Thursday, July 30, 2009

Asthma Generation


Over the past five decades, we have witnessed a steady increase in Asthma cases in this country. Today, over 20 million Americans suffer from some type of Asthma, making it the most common chronic ailment in the United States today.

Asthma is a shortness of breath due to the contraction, inflammation, or mucus buildup within the lung’s airways. A number of things can trigger Asthma including environmental conditions, allergens, physical exertion, viral infections, a misalignment in your spine and even emotional stress. Besides a shortness of breath, asthma symptoms include wheezing, chest tightness, and coughing. Asthma attacks are dangerous and have the potential to become fatal if something is not done to open up the airways.

Some believe that are immune systems have become more sensitive because we are less likely to be exposed to infection than our ancestors were. We also spend much more time indoors now, where we are exposed to more dust and mold and the air that we breath (both inside and outside) is much more polluted than it was last century. Our move from the country to the city has also led to a more sedentary lifestyle leading to obesity as we move less and sit more.

The lack of exercise has been fingered as the main culprit in rise in asthma in our country and an exercise regime has been proven to be beneficial for today’s young asthmatics. Obesity and asthma seem to walk hand in hand together. As many 75% of the people admitted to the ER for treatment of asthma are reported to be overweight. The lungs have less room to expand, fat also releases a hormone called leptin, which is thought to stimulate cells in your airway, leading to increased sensitivity to allergens.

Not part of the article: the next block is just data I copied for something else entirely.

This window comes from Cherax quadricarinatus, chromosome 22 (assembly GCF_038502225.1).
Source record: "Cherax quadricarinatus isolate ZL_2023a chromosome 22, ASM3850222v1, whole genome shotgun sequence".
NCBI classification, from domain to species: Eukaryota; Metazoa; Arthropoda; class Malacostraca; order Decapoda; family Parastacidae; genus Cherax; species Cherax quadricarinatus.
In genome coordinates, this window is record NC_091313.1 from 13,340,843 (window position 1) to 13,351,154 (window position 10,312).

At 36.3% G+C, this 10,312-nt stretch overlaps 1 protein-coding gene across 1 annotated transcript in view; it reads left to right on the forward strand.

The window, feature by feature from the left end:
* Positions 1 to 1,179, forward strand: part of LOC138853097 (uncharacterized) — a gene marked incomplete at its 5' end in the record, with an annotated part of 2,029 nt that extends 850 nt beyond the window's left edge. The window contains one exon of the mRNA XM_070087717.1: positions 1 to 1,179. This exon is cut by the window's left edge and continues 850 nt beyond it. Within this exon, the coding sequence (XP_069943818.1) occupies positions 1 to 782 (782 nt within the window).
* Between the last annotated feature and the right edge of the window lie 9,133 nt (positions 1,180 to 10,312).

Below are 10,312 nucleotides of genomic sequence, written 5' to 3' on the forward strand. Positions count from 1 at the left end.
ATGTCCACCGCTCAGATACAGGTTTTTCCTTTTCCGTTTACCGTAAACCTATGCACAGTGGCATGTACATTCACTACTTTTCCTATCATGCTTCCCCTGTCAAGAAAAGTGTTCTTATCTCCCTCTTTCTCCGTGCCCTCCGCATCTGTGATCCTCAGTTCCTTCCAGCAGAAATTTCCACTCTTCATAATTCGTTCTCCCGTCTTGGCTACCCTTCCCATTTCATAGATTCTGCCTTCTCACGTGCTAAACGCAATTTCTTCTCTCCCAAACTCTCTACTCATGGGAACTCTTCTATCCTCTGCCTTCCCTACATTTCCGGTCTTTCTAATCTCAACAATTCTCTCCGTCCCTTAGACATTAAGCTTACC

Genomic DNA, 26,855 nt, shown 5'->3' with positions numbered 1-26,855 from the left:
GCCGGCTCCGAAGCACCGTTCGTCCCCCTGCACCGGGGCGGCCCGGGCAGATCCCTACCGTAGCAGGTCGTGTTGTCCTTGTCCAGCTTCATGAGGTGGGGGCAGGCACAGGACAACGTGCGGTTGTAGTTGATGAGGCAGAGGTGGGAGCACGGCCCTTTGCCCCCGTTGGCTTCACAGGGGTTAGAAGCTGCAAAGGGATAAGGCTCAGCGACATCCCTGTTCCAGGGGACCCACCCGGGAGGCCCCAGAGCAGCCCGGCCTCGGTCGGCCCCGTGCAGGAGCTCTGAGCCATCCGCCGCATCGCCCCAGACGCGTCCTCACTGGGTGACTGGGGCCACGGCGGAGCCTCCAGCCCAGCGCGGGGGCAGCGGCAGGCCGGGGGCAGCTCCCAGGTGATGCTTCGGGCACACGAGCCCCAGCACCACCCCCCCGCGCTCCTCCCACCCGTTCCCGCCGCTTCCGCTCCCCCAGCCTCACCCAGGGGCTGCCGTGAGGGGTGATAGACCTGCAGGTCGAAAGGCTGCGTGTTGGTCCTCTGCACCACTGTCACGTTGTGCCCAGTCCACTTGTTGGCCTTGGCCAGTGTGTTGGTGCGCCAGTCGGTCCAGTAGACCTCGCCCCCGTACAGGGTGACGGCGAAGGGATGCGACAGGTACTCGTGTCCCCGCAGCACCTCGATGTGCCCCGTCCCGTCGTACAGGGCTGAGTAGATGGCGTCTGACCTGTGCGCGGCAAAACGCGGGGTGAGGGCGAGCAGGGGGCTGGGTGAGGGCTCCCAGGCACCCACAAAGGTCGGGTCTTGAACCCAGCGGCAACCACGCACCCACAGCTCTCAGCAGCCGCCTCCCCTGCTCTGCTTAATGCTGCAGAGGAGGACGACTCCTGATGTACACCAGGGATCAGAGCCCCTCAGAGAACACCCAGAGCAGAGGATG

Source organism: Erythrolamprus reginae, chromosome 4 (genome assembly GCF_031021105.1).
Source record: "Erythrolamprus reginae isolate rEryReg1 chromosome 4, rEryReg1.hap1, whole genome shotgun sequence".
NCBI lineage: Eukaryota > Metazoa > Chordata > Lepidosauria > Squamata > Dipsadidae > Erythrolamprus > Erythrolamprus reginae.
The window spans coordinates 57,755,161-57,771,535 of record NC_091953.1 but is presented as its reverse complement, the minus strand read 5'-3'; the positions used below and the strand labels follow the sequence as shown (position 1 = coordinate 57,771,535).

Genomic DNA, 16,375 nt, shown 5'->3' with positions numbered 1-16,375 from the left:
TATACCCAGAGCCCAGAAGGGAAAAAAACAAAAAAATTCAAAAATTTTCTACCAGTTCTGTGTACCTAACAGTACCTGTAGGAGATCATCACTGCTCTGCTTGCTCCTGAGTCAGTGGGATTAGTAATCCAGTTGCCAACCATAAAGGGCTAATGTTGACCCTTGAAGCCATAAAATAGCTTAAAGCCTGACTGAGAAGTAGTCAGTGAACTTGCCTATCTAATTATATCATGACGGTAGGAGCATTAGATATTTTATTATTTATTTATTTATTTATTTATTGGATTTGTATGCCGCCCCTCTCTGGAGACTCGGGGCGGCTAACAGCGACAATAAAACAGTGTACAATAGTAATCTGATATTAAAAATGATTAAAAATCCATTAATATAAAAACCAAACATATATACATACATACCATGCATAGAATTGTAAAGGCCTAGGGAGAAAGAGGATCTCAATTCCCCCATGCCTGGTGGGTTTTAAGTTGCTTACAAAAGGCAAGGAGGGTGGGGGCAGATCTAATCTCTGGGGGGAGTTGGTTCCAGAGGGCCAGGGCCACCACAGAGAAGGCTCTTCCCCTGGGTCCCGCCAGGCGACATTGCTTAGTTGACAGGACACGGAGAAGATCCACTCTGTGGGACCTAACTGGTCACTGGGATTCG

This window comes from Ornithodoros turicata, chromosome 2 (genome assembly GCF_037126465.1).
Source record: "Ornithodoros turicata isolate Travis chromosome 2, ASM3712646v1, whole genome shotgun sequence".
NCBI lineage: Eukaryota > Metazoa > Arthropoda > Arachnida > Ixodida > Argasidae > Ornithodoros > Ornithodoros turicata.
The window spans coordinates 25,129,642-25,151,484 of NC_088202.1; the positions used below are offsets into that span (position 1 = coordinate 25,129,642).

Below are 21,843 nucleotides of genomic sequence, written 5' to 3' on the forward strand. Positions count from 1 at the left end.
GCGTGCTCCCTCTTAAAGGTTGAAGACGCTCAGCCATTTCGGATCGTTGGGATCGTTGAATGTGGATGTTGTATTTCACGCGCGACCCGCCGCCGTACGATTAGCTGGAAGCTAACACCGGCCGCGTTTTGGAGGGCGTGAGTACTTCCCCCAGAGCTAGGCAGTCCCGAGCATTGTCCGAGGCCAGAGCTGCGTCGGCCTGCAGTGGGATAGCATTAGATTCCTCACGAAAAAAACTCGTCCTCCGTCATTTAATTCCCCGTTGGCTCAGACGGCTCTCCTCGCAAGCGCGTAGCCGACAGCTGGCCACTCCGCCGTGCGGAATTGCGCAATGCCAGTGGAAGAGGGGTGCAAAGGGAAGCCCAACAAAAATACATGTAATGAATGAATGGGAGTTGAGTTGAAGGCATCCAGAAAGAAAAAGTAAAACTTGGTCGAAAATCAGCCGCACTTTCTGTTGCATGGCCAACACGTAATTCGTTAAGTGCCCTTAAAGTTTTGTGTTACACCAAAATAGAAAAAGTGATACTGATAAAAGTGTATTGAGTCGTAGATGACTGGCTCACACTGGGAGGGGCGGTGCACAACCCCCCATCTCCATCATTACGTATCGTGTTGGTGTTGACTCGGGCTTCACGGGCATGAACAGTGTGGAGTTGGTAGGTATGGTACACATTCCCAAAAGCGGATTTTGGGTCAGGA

Besides eating more food, the types of foods that we now eat might also be fanning the flames of this new epidemic. Some research indicates that our shift from grain to corn based nutrition may have helped increase our system sensitivity. Our massive intake of vitamins in minerals via fortified foods is also to be looked into. Sugar, soda and milk are also major culprits in stimulating an attack.

Asthma sufferers fall into two different categories: allergic and non-allergic.

Allergic, or extrinsic asthma is the most common type and is triggered by an allergic reaction by something you inhale. Immunoglobulin E is a antibody that the body produces in order to protect itself from foreigners. It resides it the lungs, skin and mucous membranes and it is responsible for most types of allergic reactions including eczema, hay fever and asthma.

Non-allergic, or intrinsic, asthma is caused by any other factors that do not happen to be allergens. These include upper respiratory infections, “stress”, anxiety, hyperventilation, smoke, viruses, a misalignment in your spine and even exercise.

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